We have all seen the news. Greenville makes another top 20 list! There are multiple mentions of the Swamp Rabbit Trail, Downtown Greenville with the Liberty Bridge, our affordability as a medium sized metropolitan area, and others, but I have never seen one of the things that attracted me to the area over 10 years ago – lakes and water sports.

Immature Bald EagleWith Lakes Keowee, Jocassee, and Hartwell we have some great large bodies of water that are ideal for big boats and big activities like the Bassmaster Classic and the Death Valley open water swim, but nestled close to us is my favorite, Lake Robinson! Want to fish, want to spend an afternoon on a paddleboard, want to learn to kayak, want to see nature close-up?  Lake Robinson has it and in a way that many miss.  With the motor horsepower limit, Robinson is a safe place not only to learn, but to try out those new skills or new equipment or get closer to nature than you would ever imagine.  I have seen Great Blue Heron, Osprey, Kingfishers, Swallows, and Egret.  In mid-May this year I was only about 20 feet from a feeding immature Bald Eagle. There are beavers and fox and a fawn laying in the water a few feet from my kayak waiting patiently for mom to show up and lead the way back into the brush along the water’s edge. The kayak allows for a virtually silent approach that, if practiced, yields remarkable results. Where else but Lake Robinson?

Gorgeous iris on lake edgeI spend many days on the lake.  In June we teach basic kayaking through the Osher program sponsored by Furman University. Lake Robinson is ideal for this since there are many protected coves and lots of places to practice strokes and safety procedures. The early morning sessions allow for lots of wildlife viewing while learning so it encourages students to explore the lake side of the environment.  While you can hike to see birds and wildlife, I have found it easier from the water. Animals are used to human encounters on land and have adapted by hiding or moving away before you can experience them.  Wildlife is less exposed to us from the water side and often will let you get unbelievably close.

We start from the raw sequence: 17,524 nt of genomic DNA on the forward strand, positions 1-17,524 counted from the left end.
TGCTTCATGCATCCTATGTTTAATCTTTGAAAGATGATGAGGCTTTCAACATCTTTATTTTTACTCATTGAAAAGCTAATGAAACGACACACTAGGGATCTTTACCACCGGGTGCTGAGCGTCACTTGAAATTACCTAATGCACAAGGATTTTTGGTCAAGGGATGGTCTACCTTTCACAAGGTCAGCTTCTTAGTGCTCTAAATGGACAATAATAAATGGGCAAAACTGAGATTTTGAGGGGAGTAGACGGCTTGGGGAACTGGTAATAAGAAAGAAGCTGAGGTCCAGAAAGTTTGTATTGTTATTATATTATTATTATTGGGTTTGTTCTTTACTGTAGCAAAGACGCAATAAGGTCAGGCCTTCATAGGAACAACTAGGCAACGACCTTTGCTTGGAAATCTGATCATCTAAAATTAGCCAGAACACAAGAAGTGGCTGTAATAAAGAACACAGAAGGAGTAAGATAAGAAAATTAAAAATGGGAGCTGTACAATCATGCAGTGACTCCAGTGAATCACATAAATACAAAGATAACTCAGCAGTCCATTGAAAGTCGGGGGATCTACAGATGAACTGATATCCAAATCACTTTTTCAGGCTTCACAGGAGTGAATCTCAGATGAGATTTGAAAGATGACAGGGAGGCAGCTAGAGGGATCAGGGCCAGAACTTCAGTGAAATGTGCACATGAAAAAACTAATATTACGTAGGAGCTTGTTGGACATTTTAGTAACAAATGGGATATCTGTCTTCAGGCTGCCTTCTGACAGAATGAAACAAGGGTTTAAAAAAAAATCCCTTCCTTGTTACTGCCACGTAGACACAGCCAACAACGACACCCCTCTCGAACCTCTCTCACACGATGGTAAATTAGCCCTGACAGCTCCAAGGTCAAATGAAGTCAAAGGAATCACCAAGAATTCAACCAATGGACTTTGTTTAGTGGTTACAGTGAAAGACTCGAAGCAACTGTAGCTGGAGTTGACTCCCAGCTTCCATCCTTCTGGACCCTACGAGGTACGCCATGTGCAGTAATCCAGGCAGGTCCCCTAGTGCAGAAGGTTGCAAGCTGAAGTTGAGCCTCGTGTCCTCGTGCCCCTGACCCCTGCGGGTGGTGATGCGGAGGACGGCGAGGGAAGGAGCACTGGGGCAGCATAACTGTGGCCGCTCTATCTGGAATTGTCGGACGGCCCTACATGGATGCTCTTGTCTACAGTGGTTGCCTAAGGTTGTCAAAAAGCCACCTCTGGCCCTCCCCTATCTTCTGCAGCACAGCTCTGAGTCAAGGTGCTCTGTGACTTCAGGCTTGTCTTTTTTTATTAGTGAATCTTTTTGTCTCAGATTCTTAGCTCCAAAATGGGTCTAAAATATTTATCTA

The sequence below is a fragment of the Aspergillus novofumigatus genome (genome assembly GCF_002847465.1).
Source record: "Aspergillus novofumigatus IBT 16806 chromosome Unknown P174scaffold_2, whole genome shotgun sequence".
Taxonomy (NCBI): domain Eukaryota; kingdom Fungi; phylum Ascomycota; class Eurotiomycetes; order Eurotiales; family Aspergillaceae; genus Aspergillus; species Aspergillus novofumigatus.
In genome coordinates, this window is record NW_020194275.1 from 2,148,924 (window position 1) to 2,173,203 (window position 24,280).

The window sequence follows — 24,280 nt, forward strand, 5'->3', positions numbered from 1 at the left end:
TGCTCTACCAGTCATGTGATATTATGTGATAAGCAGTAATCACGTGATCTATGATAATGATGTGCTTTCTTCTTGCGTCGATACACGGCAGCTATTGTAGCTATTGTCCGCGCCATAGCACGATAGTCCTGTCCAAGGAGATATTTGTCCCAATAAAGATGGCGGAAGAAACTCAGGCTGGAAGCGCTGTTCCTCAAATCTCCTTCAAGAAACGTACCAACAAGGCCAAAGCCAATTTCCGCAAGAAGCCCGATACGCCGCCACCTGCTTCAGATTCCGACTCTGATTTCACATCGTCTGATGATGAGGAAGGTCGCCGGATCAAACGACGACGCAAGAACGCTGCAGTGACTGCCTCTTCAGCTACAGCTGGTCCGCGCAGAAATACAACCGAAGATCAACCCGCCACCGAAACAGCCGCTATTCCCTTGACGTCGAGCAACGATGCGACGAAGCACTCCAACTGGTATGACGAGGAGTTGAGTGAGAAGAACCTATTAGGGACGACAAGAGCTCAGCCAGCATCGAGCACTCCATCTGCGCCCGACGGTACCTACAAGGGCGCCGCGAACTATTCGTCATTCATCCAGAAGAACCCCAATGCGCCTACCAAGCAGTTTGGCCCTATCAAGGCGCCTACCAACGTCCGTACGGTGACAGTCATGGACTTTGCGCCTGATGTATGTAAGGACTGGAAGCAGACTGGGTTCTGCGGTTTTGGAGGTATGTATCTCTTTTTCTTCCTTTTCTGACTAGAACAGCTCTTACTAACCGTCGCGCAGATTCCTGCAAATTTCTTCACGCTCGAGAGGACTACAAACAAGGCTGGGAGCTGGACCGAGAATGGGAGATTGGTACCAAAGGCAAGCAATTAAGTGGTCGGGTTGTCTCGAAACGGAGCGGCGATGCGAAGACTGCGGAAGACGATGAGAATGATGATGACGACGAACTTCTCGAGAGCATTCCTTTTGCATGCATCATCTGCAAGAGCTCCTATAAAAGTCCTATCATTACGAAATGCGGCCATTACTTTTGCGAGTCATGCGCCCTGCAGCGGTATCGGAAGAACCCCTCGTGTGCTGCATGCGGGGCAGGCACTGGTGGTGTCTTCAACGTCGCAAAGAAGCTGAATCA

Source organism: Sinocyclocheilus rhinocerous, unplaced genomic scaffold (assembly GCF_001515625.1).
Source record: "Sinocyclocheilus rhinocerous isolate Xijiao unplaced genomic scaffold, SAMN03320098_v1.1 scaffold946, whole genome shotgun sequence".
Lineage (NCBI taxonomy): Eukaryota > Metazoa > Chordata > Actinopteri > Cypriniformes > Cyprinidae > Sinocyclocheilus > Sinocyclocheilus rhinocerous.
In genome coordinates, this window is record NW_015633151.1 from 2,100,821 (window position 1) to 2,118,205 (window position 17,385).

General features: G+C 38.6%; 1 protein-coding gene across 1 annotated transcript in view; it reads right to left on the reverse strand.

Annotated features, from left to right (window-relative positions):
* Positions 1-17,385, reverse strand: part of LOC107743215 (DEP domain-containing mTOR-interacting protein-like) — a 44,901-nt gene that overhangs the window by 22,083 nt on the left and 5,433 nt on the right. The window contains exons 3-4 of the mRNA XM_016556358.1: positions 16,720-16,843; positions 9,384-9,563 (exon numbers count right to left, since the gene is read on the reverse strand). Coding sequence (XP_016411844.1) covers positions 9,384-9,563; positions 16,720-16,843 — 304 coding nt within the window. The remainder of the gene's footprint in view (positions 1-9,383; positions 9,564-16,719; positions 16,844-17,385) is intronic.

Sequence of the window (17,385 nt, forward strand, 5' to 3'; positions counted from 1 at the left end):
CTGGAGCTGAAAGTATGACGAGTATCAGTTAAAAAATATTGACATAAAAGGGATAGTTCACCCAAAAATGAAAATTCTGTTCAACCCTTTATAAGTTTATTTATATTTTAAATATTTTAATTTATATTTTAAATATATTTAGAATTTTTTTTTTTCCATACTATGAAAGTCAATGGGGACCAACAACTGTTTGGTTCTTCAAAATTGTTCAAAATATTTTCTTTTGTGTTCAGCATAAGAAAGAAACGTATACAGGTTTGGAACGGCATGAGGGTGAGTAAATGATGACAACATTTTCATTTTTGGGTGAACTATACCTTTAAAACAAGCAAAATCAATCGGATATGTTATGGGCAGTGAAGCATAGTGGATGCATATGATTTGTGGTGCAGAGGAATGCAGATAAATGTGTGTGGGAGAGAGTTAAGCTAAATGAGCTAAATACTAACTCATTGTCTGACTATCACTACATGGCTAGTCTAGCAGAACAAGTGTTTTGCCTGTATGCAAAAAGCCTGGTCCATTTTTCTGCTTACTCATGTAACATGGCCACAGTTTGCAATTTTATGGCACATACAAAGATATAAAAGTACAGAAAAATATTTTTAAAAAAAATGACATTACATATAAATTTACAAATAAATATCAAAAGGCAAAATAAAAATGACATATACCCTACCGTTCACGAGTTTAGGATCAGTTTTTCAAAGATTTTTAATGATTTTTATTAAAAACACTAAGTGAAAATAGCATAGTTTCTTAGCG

Robinson’s undeveloped stretches have also allowed for all wildlife to flourish, not just animals, there are gorgeous iris in May and early June and great stands of Ironweed in the fall that are very difficult to see from the land side, but right at your fingertips from the water.

When not viewing nature, I have spent time catching up with friends and making new contacts. What better way to exercise and experience that “Ahhhh” of getting outside. Lake paddlers are a friendly bunch and like to share skills as well as where to see wildlife or fishing spots. Whether a recreational boat, an inflatable, or a touring kayak Robinson is as welcoming as the people who have come to view it as their water destination.

A recent New York Times article does a great job summarizing the best way to paddle as well as the health benefits of kayaking. Kayaking is a great core and upper body exercise. When done properly, you can go very quickly and for great distances without tiring your arms. I have a great hour and a half workout on Robinson by paddling from the landing to the upper pool and back or a less demanding time touring the many inlets.

So, get in a kayak, either yours or borrow one from one of the local shops around the Lake or from others in the area. (A note here – I recommend you always have a lifejacket on and a whistle handy!) The rewards are numerous. I hope to see you on the Lake!

Photo of Charlie Ennis Former ARC Canoeing and Water Safety InstructorCharlie EnnisFormer ARC Canoeing and Water Safety Instructor
Certified ACA Kayak trip Leader
Furman OLLI Kayaking Instructor




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